Last Updated on by Rodrigo @ OutofYourComfortZone
When you consider how much there is to see and do in London, it’s almost blasphemous to suggest that a one-day trip could do the city justice. It is, after all, one of the world’s best places to visit after Covid!
But with so many of the sprawling English capital’s main attractions centrally located, you can see a lot more than you’d think.
To be perfectly honest, 24 hours in London won’t scratch the surface—my last visit was seven days and even that felt too short. But you can still fit in a decent number of landmarks and experiences if you plan ahead.
For a first-time visitor, the most prominent sights that you might associate with London—think Big Ben, Buckingham Palace, and a West End show—can all fit nicely in a one-day itinerary.
Honestly, there are endless routes you could create to suit your individual London bucket list; after all, this city is a mecca for foodies, history buffs, shopping addicts, and art enthusiasts all at the same time. I planned this itinerary to include a little bit of all the elements that make London such a magical city: the iconic landmarks, the royalist culture, the fascinating history, and yes, even the British cuisine!
Areas & Where to Stay & Why
If you’re planning a one-day London itinerary, then you don’t have time to waste. Luckily, London is one of the easiest cities to get around thanks to its stellar underground system, but you’re still better off choosing a place to stay that is somewhat central, rather than wasting time on unnecessary transport.
For the purposes of this itinerary, it makes the most sense to stay in Soho or Covent Garden in the West End area (where the itinerary ends) or the City of London (where it begins). These will be pricier than staying further out of the city, but will save you the hassle of coming into the center to follow the itinerary.
Breakfast: Sky Garden
Seeing the London skyline is a must, and while most people would plan to do this around sunset, breakfast time will draw far less people. This means you’ll have less chance of having to line up, and can also save time by combining your breakfast and London city view in one!
I’m Team Sky Garden over Team Shard for a few reasons. Firstly and most importantly, Sky Garden is free to enter. Breakfast is not free, but if you just want to go up for the view first thing in the morning, you don’t have to pay anything. Meanwhile, the Shard will set you back around £30 just for entry.
The Shard will take you higher—there are 72 floors, as opposed to Sky Garden’s 38—but the price difference doesn’t seem to be worth it. Grab breakfast at Darwin Brasserie from 8:30 a.m., and note that you won’t need to book a separate ticket if you have a breakfast reservation. There are also two other eateries at Sky Garden, including Fenchurch Restaurant and Larch Restaurant, plus a selection of bars.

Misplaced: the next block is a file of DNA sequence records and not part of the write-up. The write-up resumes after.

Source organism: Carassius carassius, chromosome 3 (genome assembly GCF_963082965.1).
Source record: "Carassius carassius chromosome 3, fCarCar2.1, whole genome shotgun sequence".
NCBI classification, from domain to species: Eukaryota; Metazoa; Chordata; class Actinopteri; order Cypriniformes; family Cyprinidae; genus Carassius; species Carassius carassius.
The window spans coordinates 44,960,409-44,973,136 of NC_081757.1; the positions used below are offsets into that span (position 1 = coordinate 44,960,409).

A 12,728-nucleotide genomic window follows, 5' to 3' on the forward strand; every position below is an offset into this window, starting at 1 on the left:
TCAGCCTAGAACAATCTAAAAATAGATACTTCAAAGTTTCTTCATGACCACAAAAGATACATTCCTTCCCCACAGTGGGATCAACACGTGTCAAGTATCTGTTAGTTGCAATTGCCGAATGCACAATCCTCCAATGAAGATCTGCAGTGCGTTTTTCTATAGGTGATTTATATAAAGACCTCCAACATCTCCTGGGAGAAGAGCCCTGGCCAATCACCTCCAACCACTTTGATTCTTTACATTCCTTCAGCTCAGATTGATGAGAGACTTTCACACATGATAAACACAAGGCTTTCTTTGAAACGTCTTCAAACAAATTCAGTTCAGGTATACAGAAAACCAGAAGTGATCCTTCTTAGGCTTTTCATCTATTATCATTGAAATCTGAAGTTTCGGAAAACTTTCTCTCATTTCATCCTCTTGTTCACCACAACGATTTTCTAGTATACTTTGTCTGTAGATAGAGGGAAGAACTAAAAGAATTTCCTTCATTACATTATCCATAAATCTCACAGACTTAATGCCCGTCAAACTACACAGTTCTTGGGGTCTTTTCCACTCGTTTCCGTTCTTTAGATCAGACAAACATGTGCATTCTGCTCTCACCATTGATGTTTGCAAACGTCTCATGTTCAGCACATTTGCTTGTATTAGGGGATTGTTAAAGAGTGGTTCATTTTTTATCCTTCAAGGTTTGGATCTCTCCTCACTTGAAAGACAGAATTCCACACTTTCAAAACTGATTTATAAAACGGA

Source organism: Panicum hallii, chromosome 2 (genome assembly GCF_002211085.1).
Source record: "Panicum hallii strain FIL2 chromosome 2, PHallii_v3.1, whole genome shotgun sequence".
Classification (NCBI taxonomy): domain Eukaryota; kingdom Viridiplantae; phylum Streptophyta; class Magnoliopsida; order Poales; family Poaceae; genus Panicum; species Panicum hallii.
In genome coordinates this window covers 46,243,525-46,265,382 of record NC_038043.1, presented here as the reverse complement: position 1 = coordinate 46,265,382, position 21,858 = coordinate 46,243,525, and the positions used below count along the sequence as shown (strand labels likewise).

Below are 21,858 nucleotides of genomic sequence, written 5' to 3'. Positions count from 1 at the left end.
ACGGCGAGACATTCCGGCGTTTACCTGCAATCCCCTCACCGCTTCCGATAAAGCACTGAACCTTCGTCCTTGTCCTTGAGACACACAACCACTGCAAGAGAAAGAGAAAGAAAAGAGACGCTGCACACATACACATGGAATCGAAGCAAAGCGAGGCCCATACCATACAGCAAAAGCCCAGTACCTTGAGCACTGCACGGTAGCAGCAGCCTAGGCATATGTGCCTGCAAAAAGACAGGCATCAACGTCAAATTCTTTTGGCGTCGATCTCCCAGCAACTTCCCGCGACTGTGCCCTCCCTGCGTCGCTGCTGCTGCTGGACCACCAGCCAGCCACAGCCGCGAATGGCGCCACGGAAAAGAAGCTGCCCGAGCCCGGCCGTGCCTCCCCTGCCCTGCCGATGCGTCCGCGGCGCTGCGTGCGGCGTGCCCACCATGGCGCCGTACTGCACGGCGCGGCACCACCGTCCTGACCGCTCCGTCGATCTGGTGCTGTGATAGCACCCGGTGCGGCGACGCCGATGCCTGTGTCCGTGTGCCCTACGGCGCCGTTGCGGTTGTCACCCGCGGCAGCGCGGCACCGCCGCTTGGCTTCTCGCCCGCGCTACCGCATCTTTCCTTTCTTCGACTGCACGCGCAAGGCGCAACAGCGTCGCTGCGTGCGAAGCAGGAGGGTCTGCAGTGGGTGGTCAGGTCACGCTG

Get there a little early to get through security, and then you’ll be taken straight up to your seating.
Morning Stop #1: St. Paul’s Cathedral
St. Paul’s Cathedral is most famous in the modern mind for serving as the location for the nuptials of Prince Charles and Princess Diana back in 1980. However, the stunning Anglican cathedral dates all the way back to 1675 and is a fine example of Neoclassical, Gothic, and Baroque architecture.
A famous London landmark, it’s worth a visit just to snap some photos from the outside and follow in the footsteps of Princess Diana. It’s free to enter the church for worship, but to go in as a tourist to witness all the amazing sights within, you’ll have to purchase a ticket.
It takes most people around two hours to see everything the cathedral has to offer, from the several chapels to the Light of the World Painting. Depending on how long you’d like to spend at the next stop, you can either go in or just take photos outside before moving on.
Morning Stop #2: Tower of London and Tower Bridge
Satisfy your thirst for castles with a morning visit to the Tower of London. This royal residence in Central London houses the Crown Jewels and has served as an important historic site throughout its nearly 1000-year existence.
Originally built as a London fortress by the Normans, the Tower has a grisly past, most notably as the site of several infamous executions. The ghosts of Anne Boleyn, Catherine Howards, Thomas Cromwell, and many others are said to still haunt the grounds.
A visit to the Tower normally takes between two and three hours to see everything. Don’t forget to see the famous ravens, who are said to guard the Tower, the White Tower, the Line of Kings, and the former execution site of Tower Green. Tickets can be bought online in advance, or at the door.
Afterward, walk across Tower Bridge, one of the city’s most famous bridges that crosses the Thames. You can cross the bridge for free, but you’ll have to pay for the Tower Bridge Experience, which includes access inside the bridge and views of the engines that power the bridge and the pedestrians crossing it.
Lunch: Borough Market
One of the best markets in London is the Borough Market, at the southern base of the Tower Bridge. There are seemingly endless traders to discover and cuisines on offer, operating across over 100 stalls, stands, and restaurants.